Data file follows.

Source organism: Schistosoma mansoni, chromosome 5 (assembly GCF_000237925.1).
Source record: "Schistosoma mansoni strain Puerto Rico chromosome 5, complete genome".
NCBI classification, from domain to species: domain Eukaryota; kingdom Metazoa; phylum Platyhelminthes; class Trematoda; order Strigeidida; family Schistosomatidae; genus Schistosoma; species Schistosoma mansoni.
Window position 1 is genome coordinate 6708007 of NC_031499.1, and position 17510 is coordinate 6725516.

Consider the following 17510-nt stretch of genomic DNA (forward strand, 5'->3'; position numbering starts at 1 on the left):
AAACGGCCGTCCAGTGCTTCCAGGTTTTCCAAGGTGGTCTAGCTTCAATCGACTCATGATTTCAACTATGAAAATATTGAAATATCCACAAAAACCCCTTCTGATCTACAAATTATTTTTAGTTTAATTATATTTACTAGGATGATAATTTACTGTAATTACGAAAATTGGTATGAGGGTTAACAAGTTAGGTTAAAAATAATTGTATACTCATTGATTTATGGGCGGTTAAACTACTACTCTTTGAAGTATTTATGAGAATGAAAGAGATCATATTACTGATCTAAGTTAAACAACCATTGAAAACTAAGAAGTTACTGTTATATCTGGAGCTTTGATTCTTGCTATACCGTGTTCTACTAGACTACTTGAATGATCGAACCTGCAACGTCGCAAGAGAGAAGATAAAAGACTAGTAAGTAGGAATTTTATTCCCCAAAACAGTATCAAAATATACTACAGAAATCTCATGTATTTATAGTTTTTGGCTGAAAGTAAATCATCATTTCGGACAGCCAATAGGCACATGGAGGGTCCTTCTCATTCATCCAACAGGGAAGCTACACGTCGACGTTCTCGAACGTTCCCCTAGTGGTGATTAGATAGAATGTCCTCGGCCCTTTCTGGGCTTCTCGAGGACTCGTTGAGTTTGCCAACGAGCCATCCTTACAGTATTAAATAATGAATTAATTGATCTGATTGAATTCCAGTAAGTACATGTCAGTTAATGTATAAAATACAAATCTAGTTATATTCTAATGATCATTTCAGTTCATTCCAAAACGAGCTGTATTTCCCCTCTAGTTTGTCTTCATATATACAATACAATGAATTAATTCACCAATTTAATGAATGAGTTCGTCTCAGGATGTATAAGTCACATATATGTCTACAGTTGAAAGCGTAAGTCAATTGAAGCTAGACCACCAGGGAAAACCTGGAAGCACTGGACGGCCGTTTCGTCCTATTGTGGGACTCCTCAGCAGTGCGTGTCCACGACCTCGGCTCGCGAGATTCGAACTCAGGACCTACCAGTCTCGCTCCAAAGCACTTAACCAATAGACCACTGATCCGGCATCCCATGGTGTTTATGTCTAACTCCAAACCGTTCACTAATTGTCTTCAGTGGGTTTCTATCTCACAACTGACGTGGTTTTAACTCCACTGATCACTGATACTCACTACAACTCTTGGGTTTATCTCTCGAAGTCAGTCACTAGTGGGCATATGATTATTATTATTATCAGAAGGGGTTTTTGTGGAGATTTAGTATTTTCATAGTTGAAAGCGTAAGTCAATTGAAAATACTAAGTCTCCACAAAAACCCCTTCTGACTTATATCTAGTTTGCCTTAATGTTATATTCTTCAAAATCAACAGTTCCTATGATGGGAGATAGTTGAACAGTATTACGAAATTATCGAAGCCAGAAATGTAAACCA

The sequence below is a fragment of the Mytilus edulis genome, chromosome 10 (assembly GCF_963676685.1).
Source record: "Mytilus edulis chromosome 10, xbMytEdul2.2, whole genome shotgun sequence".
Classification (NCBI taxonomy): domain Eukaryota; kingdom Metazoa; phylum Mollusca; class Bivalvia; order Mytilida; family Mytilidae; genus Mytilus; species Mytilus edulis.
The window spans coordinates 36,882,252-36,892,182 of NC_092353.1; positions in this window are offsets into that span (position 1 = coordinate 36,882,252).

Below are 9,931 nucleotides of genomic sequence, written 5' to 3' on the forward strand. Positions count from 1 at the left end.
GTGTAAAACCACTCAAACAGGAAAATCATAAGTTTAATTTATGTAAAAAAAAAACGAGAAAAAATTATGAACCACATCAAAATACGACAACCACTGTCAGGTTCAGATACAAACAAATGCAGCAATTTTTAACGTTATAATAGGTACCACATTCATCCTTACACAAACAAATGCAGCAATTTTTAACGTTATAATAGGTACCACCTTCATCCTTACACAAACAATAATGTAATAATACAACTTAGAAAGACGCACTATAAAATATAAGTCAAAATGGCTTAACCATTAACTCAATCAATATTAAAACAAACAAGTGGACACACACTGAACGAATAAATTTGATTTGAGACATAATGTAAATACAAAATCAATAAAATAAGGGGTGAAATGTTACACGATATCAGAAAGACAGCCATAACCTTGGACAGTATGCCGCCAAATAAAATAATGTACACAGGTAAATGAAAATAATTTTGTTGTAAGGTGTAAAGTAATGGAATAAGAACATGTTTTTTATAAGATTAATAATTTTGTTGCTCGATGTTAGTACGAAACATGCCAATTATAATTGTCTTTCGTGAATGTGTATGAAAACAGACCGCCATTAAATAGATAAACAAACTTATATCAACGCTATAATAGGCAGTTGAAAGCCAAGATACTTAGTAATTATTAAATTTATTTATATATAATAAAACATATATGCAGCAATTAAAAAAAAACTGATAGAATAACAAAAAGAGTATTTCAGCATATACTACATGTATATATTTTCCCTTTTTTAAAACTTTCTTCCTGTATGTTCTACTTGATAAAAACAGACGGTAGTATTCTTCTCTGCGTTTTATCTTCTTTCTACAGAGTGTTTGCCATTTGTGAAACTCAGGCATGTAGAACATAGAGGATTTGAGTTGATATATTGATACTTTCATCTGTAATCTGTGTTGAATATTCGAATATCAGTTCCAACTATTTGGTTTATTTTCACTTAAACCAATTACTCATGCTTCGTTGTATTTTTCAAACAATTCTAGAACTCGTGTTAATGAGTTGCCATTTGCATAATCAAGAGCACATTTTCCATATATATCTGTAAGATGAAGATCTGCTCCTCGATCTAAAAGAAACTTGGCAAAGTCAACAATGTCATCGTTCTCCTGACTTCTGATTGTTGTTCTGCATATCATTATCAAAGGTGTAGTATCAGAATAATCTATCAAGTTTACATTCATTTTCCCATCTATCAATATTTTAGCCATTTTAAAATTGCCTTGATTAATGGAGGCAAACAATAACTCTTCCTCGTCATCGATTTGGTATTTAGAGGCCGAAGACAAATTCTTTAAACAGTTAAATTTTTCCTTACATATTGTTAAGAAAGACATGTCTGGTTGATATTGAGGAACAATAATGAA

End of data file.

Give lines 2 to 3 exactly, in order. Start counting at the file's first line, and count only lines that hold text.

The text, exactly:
Source record: "Schistosoma mansoni strain Puerto Rico chromosome 5, complete genome".
NCBI classification, from domain to species: domain Eukaryota; kingdom Metazoa; phylum Platyhelminthes; class Trematoda; order Strigeidida; family Schistosomatidae; genus Schistosoma; species Schistosoma mansoni.